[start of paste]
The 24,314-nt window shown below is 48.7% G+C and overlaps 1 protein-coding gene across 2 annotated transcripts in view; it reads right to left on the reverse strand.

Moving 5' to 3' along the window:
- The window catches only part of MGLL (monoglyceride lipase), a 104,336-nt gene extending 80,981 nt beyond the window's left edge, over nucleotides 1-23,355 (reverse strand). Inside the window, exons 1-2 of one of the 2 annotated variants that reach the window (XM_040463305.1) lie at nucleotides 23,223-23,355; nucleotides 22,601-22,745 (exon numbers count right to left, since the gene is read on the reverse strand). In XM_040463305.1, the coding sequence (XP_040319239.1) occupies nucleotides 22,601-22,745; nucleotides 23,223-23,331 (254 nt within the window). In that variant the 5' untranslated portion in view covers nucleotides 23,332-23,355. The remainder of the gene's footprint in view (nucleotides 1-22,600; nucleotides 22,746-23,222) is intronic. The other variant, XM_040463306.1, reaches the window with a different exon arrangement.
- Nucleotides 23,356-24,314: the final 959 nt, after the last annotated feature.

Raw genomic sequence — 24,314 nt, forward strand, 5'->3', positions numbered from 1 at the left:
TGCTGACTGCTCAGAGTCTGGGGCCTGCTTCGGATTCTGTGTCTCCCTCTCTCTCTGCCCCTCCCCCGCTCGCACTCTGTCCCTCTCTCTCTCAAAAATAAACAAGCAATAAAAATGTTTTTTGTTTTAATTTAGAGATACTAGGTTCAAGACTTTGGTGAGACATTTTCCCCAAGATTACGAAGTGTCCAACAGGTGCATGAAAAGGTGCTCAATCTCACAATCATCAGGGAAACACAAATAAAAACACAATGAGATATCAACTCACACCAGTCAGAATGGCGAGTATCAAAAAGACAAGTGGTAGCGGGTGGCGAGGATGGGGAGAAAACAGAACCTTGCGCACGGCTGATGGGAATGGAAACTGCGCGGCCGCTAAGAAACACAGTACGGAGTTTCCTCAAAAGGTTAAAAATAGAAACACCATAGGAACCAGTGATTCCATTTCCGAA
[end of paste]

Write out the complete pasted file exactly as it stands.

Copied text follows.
The 24,314-nt window shown below is 48.7% G+C and overlaps 1 protein-coding gene across 2 annotated transcripts in view; it reads right to left on the reverse strand.

Moving 5' to 3' along the window:
- The window catches only part of MGLL (monoglyceride lipase), a 104,336-nt gene extending 80,981 nt beyond the window's left edge, over nucleotides 1-23,355 (reverse strand). Inside the window, exons 1-2 of one of the 2 annotated variants that reach the window (XM_040463305.1) lie at nucleotides 23,223-23,355; nucleotides 22,601-22,745 (exon numbers count right to left, since the gene is read on the reverse strand). In XM_040463305.1, the coding sequence (XP_040319239.1) occupies nucleotides 22,601-22,745; nucleotides 23,223-23,331 (254 nt within the window). In that variant the 5' untranslated portion in view covers nucleotides 23,332-23,355. The remainder of the gene's footprint in view (nucleotides 1-22,600; nucleotides 22,746-23,222) is intronic. The other variant, XM_040463306.1, reaches the window with a different exon arrangement.
- Nucleotides 23,356-24,314: the final 959 nt, after the last annotated feature.

Raw genomic sequence — 24,314 nt, forward strand, 5'->3', positions numbered from 1 at the left:
TGCTGACTGCTCAGAGTCTGGGGCCTGCTTCGGATTCTGTGTCTCCCTCTCTCTCTGCCCCTCCCCCGCTCGCACTCTGTCCCTCTCTCTCTCAAAAATAAACAAGCAATAAAAATGTTTTTTGTTTTAATTTAGAGATACTAGGTTCAAGACTTTGGTGAGACATTTTCCCCAAGATTACGAAGTGTCCAACAGGTGCATGAAAAGGTGCTCAATCTCACAATCATCAGGGAAACACAAATAAAAACACAATGAGATATCAACTCACACCAGTCAGAATGGCGAGTATCAAAAAGACAAGTGGTAGCGGGTGGCGAGGATGGGGAGAAAACAGAACCTTGCGCACGGCTGATGGGAATGGAAACTGCGCGGCCGCTAAGAAACACAGTACGGAGTTTCCTCAAAAGGTTAAAAATAGAAACACCATAGGAACCAGTGATTCCATTTCCGAA